Friday, November 23, 2012


I have never really been one to participate in the day known as Black Friday. I think it has more to do with the drunken satiation of being overly fed and indulged from a Thanksgiving feast of food, friends and family than any aversion to crowds, noise, shoving, pushing and the occasional outbreak of buggy rage at the local Wal-Mart. Well, there is all of that too. Yet as I sit here thinking about what all of this means and look longingly at the circulars brandishing slashed prices for the latest electronics, I can't help but think about who the people are who stand in these long lines waiting in frigid weather for their chance at an electronics lottery.

I have known quite a few BF shoppers. Most people I know who go, do so out of necessity more than anything else. I was the recipient of one excursion several years back when my significant other stood for hours in line to purchase two very necessary laptops for our growing businesses. Hers had died and I had given mine back to my former employer. Now, I was anchored to my desktop computer daily monitoring our businesses and out of the loop if I left it. The laptops offered us a modicum of freedom. Mostly though, the folks I know who attend BF are friends picking up a needed item here or there and relatives who are raising several often small children and who stand in line for hours to purchase the latest toys, electronics and more often clothes, shoes and the greatest of necessities of the brutal northern winters - coats.

I understand all of this of course. Who doesn't love a good bargain? And while for many of us, standing out in the cold for hours after stuffing ourselves full of turkey, pumpkin pie and football is just one more ritual in an otherwise long list of holiday pastimes, for others this shoving, pushing, grabbing and buggy bumping is done out of necessity to provide for our families. Our Black Friday shopping is less about want in America, it is increasingly more about need. Being allotted one day a year to fill this need in one of the most debasing manners I can imagine - the run-and-grab-free-for-all, to me is appalling.

Before you think that I am down on Black Friday entirely or am out to demean BF shoppers, please understand that nothing could be further from the truth. I am angry that our country of capitalist consumerism has descended into this bleak abyss of a Friday feeding frenzy to fight over a few scraps that corporations and manufacturers have trotted out for our freakish sideshow. For example, Wal-Mart cheerfully announced on Facebook on at 2 AM on this Black Friday that there would be 50-inch flat screens on sale at 5 AM at each store for only $299. There would be a minimum of 10 such TVs at each store. 10.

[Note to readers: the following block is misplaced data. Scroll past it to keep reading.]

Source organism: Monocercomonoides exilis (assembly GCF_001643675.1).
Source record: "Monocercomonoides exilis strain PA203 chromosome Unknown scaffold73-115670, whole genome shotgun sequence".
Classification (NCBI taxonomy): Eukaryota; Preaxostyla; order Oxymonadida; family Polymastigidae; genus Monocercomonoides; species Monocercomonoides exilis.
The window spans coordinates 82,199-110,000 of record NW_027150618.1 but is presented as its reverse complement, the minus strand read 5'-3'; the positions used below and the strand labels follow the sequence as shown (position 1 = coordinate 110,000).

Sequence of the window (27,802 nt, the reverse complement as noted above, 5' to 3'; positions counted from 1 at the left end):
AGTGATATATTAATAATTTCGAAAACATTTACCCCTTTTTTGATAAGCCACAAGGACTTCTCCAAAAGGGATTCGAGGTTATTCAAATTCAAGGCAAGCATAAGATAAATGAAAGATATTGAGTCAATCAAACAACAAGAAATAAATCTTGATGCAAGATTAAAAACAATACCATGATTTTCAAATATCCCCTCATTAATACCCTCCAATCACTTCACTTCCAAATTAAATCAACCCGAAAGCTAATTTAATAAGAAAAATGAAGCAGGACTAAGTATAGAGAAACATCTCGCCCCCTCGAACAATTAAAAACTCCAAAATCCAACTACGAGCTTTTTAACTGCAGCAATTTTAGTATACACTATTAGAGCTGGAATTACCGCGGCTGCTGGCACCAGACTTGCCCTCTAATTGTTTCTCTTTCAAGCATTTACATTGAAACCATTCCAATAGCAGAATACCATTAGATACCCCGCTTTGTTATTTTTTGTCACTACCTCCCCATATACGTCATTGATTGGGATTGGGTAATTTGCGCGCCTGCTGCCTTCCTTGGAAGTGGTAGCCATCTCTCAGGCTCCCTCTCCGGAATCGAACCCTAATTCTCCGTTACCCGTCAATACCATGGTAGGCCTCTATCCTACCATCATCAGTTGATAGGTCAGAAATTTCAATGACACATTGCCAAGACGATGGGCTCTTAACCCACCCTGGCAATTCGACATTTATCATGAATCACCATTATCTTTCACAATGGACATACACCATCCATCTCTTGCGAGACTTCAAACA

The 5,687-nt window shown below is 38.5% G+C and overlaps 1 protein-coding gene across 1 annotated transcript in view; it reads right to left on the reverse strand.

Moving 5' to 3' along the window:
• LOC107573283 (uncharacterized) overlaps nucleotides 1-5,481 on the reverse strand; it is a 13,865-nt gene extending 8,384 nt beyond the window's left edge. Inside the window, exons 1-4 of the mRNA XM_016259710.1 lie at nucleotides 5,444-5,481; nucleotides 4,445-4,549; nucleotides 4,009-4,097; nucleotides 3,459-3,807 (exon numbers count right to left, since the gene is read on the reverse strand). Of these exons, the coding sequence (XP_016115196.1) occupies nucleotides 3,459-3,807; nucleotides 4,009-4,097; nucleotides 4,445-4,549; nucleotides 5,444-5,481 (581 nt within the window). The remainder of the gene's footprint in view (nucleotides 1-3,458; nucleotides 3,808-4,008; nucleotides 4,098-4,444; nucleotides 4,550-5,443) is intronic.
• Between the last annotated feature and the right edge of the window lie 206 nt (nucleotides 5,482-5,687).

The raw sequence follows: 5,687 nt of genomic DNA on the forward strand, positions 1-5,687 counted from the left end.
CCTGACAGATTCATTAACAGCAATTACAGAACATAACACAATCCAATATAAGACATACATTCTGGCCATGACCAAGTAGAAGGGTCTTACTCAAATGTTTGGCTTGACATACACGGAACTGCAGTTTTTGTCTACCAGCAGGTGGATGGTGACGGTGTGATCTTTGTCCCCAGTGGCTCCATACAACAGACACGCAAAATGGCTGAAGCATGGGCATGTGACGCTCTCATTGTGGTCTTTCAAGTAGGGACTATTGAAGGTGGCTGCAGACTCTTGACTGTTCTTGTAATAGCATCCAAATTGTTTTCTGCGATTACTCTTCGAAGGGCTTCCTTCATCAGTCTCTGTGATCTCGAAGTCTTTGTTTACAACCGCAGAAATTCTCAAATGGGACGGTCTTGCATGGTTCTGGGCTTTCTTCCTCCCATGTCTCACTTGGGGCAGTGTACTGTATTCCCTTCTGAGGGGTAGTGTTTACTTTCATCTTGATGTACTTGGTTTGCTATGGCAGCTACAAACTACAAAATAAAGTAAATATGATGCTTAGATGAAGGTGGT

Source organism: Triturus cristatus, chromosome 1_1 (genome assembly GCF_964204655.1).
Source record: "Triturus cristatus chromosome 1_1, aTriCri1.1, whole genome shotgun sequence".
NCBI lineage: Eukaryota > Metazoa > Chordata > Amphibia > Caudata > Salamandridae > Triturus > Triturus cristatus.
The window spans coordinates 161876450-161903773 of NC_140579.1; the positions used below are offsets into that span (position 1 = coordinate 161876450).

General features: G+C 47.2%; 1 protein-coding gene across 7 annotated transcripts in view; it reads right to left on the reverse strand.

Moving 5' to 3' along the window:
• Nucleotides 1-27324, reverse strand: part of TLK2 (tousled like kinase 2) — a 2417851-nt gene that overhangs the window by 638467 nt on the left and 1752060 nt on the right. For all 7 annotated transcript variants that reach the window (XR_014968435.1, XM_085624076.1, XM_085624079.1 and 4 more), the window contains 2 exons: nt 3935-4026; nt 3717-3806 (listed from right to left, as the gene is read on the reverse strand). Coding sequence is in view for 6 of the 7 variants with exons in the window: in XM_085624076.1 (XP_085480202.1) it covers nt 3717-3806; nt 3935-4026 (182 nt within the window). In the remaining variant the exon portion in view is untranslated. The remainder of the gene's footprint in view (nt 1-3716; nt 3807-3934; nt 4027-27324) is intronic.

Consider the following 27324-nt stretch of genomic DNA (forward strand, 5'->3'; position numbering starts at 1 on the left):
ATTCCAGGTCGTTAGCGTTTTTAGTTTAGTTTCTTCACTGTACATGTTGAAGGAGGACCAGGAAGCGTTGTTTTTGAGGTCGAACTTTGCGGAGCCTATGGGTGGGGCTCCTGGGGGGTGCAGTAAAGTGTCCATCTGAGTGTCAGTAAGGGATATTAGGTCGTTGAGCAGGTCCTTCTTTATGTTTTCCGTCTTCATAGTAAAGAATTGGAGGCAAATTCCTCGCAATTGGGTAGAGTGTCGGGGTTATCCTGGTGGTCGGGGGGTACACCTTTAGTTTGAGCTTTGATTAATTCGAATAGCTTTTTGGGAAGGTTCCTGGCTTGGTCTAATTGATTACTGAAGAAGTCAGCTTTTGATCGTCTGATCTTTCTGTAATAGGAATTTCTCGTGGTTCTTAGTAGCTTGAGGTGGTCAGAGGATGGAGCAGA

Think about this. 10 TVs for the masses of people already in the store shopping, those who read it on Facebook and decided to go into the lion's den in hopes of facing the lion. Who would get the TVs? The mom and dad who had been scrimping and saving all year to purchase a nice TV for the den so the family could have some time together? Or the single mom wanting to pick up a new TV for her brood to watch safely at home while she is working her second job? Or maybe the teen who has worked really hard this year and wants to make his first real purchase for his family, which has never been able to buy a new TV?

OK. I know I am laying it on pretty thick, but in reality those are the people who are in the lines. And they have been standing outside waiting while you and I were safely ensconced in the comfort of our homes watching the Patriots stomp the Jets. And for everyone who got the TVs, there were dozens more at each store who didn't. In fact, the comments following the Facebook announcement were that some stores had already sold out of the TVs at 2 AM although they were not supposed to go on sale until 5. Those families were having a Bleak Friday.

I think we should find a different way of doing this. Everyone purchase a lottery ticket to try to win an opportunity to buy the TV. $5. Give the lottery money to a local charity that feeds and shelters the homeless. Stop making people stand in line hoping for something that is beyond hope. Can you imagine the signs?

"All major appliance sales will now be conducted by lottery. 
Everyone has an equal chance to buy a ___________________.
Fill in the name of your favorite electronic appliance here).
All proceeds will support the homeless."

Everyone gets only one lottery ticket. And you must be over the age of 16 to purchase one. The money goes to charity. 10 lucky winners walk to the checkout aisle with their purchases. No one gets hit with a buggy. No one pulls out a shotgun. Everyone walks away feeling like they had a good shot (hopefully). And in the meantime, with a little bit of sanity we can get on with buying the coats, tights, jeans, clothing and gifts we need for ourselves and those we love. And not feel so bleak about the Friday after the day we give thanks for all that we have. I'm just saying.

Robin "Bobbie!" White is the award-winning author of several books of poetry and short fiction. She lives in Boston.

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